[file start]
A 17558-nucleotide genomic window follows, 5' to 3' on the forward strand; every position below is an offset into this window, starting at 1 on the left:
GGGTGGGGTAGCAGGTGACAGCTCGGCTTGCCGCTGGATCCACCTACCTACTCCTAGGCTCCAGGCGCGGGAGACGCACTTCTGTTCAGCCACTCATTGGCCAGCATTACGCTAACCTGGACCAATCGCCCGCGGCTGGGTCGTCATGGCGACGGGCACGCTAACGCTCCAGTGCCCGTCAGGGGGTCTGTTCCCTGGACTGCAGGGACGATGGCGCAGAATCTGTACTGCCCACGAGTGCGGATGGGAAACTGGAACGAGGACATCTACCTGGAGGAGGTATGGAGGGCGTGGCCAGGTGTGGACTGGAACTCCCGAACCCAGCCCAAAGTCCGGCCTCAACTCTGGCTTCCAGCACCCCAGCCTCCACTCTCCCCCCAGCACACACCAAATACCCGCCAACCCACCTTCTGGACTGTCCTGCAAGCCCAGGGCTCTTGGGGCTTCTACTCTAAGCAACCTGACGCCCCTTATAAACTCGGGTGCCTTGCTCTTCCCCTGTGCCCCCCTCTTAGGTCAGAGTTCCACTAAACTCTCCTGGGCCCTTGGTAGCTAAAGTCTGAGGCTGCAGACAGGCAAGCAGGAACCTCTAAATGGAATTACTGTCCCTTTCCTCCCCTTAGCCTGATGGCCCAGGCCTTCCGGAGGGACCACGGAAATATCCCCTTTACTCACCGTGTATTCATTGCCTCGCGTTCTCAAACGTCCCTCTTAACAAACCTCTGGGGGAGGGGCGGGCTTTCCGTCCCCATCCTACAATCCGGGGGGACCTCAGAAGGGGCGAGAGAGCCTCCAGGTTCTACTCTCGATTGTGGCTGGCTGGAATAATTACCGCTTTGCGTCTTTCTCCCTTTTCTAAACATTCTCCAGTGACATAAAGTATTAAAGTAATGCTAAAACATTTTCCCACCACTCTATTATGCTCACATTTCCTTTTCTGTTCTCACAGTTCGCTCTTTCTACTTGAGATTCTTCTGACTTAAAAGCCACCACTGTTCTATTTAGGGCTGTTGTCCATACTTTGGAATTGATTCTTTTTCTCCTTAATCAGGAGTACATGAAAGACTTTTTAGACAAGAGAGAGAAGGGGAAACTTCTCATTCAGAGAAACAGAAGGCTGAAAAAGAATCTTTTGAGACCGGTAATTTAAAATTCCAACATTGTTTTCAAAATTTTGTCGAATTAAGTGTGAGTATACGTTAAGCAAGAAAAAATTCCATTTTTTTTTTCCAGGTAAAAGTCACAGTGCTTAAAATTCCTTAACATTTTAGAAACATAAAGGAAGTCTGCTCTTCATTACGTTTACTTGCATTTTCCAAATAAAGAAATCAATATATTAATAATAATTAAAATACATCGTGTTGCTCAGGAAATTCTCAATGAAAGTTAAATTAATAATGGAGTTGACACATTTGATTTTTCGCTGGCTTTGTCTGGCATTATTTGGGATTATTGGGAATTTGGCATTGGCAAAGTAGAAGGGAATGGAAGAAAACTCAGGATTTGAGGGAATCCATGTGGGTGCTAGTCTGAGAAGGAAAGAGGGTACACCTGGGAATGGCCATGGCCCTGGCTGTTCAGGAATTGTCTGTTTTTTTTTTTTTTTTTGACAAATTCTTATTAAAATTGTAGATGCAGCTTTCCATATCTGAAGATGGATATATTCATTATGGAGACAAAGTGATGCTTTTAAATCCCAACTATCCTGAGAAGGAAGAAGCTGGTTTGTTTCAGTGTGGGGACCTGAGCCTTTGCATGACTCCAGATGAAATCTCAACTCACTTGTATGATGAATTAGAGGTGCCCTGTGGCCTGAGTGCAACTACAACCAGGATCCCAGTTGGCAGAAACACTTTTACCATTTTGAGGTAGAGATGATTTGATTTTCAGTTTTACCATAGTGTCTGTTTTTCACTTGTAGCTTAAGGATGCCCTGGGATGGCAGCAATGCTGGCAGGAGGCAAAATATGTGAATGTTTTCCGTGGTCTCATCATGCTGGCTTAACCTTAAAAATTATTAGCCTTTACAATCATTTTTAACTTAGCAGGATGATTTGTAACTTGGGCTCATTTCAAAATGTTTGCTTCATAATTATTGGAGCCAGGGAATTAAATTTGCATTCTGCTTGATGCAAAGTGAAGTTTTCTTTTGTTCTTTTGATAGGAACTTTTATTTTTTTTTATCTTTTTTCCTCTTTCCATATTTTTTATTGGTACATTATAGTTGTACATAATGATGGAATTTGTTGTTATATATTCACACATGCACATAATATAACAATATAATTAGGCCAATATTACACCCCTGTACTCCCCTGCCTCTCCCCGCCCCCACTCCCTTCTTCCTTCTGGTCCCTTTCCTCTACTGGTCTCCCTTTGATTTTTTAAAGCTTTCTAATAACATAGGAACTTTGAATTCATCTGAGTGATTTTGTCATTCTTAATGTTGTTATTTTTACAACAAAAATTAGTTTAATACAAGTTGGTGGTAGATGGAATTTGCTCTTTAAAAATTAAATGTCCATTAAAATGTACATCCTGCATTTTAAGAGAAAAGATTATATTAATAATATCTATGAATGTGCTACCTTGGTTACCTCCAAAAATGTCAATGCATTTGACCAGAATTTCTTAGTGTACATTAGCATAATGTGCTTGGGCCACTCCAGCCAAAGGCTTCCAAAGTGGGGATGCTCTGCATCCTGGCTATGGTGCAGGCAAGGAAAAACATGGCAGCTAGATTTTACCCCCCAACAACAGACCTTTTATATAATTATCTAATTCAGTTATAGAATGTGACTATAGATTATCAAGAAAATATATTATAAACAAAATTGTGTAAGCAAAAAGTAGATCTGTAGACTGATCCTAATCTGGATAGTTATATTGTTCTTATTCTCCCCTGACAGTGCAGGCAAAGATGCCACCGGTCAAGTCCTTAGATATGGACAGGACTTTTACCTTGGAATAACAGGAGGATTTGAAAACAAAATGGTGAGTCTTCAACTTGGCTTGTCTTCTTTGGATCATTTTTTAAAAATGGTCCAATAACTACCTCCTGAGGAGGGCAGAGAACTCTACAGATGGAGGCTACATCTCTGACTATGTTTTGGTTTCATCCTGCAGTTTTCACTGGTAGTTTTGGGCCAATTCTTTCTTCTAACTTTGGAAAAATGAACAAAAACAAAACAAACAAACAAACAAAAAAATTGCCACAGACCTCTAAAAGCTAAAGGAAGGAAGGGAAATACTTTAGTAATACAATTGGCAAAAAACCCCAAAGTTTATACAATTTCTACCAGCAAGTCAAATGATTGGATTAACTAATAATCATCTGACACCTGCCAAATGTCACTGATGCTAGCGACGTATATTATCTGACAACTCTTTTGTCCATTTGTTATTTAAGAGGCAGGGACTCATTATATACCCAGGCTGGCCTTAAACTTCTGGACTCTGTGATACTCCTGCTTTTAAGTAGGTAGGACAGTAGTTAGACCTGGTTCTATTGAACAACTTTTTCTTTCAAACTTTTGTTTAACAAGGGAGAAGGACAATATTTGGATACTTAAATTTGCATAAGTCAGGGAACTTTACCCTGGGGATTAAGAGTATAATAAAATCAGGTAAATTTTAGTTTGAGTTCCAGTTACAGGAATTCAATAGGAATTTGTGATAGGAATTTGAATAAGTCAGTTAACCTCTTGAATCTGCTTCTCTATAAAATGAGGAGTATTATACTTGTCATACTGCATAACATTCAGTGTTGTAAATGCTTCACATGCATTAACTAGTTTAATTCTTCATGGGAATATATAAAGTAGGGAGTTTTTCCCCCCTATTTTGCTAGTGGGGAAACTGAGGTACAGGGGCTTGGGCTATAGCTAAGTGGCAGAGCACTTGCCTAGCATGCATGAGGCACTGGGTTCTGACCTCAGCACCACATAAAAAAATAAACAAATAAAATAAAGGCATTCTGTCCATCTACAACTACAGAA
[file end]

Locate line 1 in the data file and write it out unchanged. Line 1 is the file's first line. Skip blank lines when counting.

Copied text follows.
A 17558-nucleotide genomic window follows, 5' to 3' on the forward strand; every position below is an offset into this window, starting at 1 on the left: